What comes to mind when you think of Volvo? Most people posed with this question would answer, “Safety.” Safety is the definitive value on which the Volvo brand has hung its hat for decades. And it’s suited them well. Few brands are so readily associated with such a profound value proposition. But there’s something else about Volvo’s relationship to safety that has made it such an indispensible tenet for the brand.

A Brand Promise is More Than Just a Tagline

Safety has worked so well for Volvo because it’s more than just a tagline, it’s a promise. Safety is the brand promise that Volvo has made to its customers, a promise its customers know the brand will keep. Specifically, Volvo’s pledge is that its cars give you a better chance of surviving an accident than any other model. And time and again this is proven true. Even as advances in engineering and technology allowed other automotive manufacturers to close the gap in safety ratings, Volvo continues to amass impressive marks both domestically and abroad. Its consistency in delivering on its brand promise has allowed Volvo to take ownership over the concept of safety—even beyond the automotive industry. I could pose the opening question in reverse—which brand comes to mind when you think of “safety”?—and a considerable majority of consumers would answer, “Volvo.” Take a look at a few other notable brand promises that have come to define the company’s behind them:

  • FedEx: “When it absolutely, positively has to get there overnight.”
  • BMW: “The Ultimate Driving Machine”
  • Walmart: “Save money. Live better.”
  • Nike: “To bring inspiration and innovation to every athlete in the world.”

Your Brand Promise is a Commitment to Your Customer

The reason safety is such a strong brand promise is that it connects Volvo to its target audience in a succinct and compelling way. A good brand promise is the visceral link between your brand strategy and your customers. It’s great to have a brand strategy defined by artfully crafted messaging, but until you make a profound commitment to your customers, you haven’t made that final, most vital connection. This commitment is expressed in many forms — taglines, messaging, advertisements, social media, and beyond. It can be explicitly stated or subtly implied. An explicit brand promise is more immediate than an implicit one, but it’s important to keep in mind: the more explicit your promise, the higher the expectations that you will deliver on it.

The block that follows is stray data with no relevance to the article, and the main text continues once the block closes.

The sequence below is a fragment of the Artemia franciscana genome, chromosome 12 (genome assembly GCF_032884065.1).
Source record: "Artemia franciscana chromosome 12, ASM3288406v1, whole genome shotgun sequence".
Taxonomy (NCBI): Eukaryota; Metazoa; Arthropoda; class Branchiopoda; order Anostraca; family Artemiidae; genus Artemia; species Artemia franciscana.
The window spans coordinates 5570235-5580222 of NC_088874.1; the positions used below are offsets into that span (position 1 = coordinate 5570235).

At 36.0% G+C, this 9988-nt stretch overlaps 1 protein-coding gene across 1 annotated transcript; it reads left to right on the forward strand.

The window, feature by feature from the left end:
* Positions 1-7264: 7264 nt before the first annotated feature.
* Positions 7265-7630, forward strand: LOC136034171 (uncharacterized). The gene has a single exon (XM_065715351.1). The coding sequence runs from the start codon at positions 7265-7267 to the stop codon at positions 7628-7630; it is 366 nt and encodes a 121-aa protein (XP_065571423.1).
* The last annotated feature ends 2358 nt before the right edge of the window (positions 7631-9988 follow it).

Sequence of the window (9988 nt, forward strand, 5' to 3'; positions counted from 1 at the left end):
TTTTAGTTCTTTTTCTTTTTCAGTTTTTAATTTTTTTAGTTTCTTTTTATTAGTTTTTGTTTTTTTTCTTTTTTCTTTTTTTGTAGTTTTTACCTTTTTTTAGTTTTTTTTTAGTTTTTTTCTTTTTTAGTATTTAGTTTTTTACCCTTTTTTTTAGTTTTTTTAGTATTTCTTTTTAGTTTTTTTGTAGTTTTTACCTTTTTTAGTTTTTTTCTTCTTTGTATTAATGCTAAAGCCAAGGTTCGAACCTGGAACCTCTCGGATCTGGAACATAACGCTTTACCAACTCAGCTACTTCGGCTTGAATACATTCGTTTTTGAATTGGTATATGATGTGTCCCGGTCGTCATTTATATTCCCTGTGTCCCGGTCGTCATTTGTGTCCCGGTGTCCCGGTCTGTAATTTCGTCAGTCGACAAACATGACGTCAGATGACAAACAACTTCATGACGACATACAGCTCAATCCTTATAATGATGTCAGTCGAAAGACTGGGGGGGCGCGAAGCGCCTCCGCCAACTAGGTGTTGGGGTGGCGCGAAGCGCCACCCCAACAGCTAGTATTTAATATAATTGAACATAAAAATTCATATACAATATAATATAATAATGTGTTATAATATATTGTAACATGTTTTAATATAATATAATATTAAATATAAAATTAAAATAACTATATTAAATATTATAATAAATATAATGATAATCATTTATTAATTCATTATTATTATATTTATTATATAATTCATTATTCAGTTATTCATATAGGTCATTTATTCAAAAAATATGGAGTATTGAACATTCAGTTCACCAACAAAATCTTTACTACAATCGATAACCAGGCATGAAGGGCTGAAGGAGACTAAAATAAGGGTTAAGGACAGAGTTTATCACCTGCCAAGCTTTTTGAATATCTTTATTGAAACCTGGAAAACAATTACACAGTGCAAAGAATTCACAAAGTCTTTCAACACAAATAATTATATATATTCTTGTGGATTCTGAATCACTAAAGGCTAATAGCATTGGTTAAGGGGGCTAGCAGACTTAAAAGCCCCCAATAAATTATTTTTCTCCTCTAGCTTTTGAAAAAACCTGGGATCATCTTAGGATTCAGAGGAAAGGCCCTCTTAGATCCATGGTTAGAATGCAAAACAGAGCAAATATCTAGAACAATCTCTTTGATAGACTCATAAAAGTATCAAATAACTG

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The Qualities of a Strong Brand Promise

Whether explicit or implicit, the strength of any brand promise can be measured by the same set of qualities. A strong brand promise is:


Customers know a genuine promise when they hear one. Your brand promise should be borne from your brand’s purpose, true to its values, and inspired by its mission and vision.


Your brand promise must pledge something that the matters to your customer. It should solve your customer’s problem in an unexpected way.


For a brand promise to be effective, it must be distinct. It should reinforce your brand’s position by distinguishing you as the only provider of a uniquely effective solution.


A good brand promise is something that stays with your customer. Something they will be reminded of when they encounter the unique problem your brand proposes to solve.

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Customers must believe that your brand is capable of following through on its promise. One thing that lends to believability is measurability. If your brand’s delivery on its promise can somehow be measured in tangible results, it makes the promise more believable.


Your brand promise must be plainly articulated and easily understood. Even implicit brand promises should be well-defined and mutually understood by the company and its customers.

The Final, Most Important Part of Every Brand Promise

Accounting for the six essential qualities above will ensure that your brand promise is strong enough to serve as an agreement between your company and your customers. But there’s one final metric that every brand promise must meet for it to be truly effective. The most important measure of an effective brand promise is that it is kept—every time. A promise, as we all know, is only good if it is consistently delivered on. Brands who keep their promises strengthen both the promise itself and the customer loyalty it engenders.

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A prolific blogger, speaker, and columnist, Brian has more than a decade of experience in design and branding. He’s written for publications including Forbes, Huffington Post, and Brand Quarterly.